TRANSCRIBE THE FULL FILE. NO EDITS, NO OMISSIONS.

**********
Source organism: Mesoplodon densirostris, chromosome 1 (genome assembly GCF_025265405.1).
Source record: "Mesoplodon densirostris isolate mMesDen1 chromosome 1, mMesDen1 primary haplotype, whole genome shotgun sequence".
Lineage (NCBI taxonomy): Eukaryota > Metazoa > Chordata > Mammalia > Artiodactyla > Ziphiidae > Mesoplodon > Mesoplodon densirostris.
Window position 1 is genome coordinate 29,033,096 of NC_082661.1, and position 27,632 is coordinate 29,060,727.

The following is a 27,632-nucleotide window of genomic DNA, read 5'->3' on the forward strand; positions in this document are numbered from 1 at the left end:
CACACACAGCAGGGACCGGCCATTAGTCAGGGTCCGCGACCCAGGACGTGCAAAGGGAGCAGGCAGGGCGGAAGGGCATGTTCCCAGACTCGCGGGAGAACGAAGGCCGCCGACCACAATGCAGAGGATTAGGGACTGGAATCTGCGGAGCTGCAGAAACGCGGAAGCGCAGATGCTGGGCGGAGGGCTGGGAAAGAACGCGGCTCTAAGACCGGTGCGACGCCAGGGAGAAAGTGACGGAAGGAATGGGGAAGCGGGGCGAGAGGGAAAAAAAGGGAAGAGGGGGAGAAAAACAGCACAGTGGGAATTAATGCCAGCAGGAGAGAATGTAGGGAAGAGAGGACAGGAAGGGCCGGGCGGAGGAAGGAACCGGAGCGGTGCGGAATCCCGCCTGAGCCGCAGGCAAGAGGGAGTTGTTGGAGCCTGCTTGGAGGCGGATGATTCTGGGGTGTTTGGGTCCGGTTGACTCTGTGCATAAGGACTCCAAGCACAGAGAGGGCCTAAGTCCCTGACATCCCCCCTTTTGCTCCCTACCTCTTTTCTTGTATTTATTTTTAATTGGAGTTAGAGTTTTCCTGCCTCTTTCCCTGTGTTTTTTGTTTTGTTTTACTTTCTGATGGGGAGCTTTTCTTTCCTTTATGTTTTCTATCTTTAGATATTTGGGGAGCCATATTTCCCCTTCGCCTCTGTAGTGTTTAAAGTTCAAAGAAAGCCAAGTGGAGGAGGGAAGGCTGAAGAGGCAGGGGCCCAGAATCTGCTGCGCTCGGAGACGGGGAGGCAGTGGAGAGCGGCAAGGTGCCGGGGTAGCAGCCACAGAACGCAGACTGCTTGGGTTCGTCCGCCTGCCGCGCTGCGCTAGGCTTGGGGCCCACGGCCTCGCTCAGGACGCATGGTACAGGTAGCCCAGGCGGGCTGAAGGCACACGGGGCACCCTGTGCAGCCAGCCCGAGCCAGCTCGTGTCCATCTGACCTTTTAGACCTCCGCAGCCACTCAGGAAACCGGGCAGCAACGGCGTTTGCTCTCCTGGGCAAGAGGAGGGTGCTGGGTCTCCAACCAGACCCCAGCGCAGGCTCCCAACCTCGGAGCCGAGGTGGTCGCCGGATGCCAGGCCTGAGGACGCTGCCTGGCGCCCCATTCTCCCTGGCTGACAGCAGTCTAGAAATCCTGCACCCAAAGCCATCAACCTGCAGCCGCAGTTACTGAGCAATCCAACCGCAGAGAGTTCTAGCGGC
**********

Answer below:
Source organism: Mesoplodon densirostris, chromosome 1 (genome assembly GCF_025265405.1).
Source record: "Mesoplodon densirostris isolate mMesDen1 chromosome 1, mMesDen1 primary haplotype, whole genome shotgun sequence".
Lineage (NCBI taxonomy): Eukaryota > Metazoa > Chordata > Mammalia > Artiodactyla > Ziphiidae > Mesoplodon > Mesoplodon densirostris.
Window position 1 is genome coordinate 29,033,096 of NC_082661.1, and position 27,632 is coordinate 29,060,727.

The following is a 27,632-nucleotide window of genomic DNA, read 5'->3' on the forward strand; positions in this document are numbered from 1 at the left end:
CACACACAGCAGGGACCGGCCATTAGTCAGGGTCCGCGACCCAGGACGTGCAAAGGGAGCAGGCAGGGCGGAAGGGCATGTTCCCAGACTCGCGGGAGAACGAAGGCCGCCGACCACAATGCAGAGGATTAGGGACTGGAATCTGCGGAGCTGCAGAAACGCGGAAGCGCAGATGCTGGGCGGAGGGCTGGGAAAGAACGCGGCTCTAAGACCGGTGCGACGCCAGGGAGAAAGTGACGGAAGGAATGGGGAAGCGGGGCGAGAGGGAAAAAAAGGGAAGAGGGGGAGAAAAACAGCACAGTGGGAATTAATGCCAGCAGGAGAGAATGTAGGGAAGAGAGGACAGGAAGGGCCGGGCGGAGGAAGGAACCGGAGCGGTGCGGAATCCCGCCTGAGCCGCAGGCAAGAGGGAGTTGTTGGAGCCTGCTTGGAGGCGGATGATTCTGGGGTGTTTGGGTCCGGTTGACTCTGTGCATAAGGACTCCAAGCACAGAGAGGGCCTAAGTCCCTGACATCCCCCCTTTTGCTCCCTACCTCTTTTCTTGTATTTATTTTTAATTGGAGTTAGAGTTTTCCTGCCTCTTTCCCTGTGTTTTTTGTTTTGTTTTACTTTCTGATGGGGAGCTTTTCTTTCCTTTATGTTTTCTATCTTTAGATATTTGGGGAGCCATATTTCCCCTTCGCCTCTGTAGTGTTTAAAGTTCAAAGAAAGCCAAGTGGAGGAGGGAAGGCTGAAGAGGCAGGGGCCCAGAATCTGCTGCGCTCGGAGACGGGGAGGCAGTGGAGAGCGGCAAGGTGCCGGGGTAGCAGCCACAGAACGCAGACTGCTTGGGTTCGTCCGCCTGCCGCGCTGCGCTAGGCTTGGGGCCCACGGCCTCGCTCAGGACGCATGGTACAGGTAGCCCAGGCGGGCTGAAGGCACACGGGGCACCCTGTGCAGCCAGCCCGAGCCAGCTCGTGTCCATCTGACCTTTTAGACCTCCGCAGCCACTCAGGAAACCGGGCAGCAACGGCGTTTGCTCTCCTGGGCAAGAGGAGGGTGCTGGGTCTCCAACCAGACCCCAGCGCAGGCTCCCAACCTCGGAGCCGAGGTGGTCGCCGGATGCCAGGCCTGAGGACGCTGCCTGGCGCCCCATTCTCCCTGGCTGACAGCAGTCTAGAAATCCTGCACCCAAAGCCATCAACCTGCAGCCGCAGTTACTGAGCAATCCAACCGCAGAGAGTTCTAGCGGC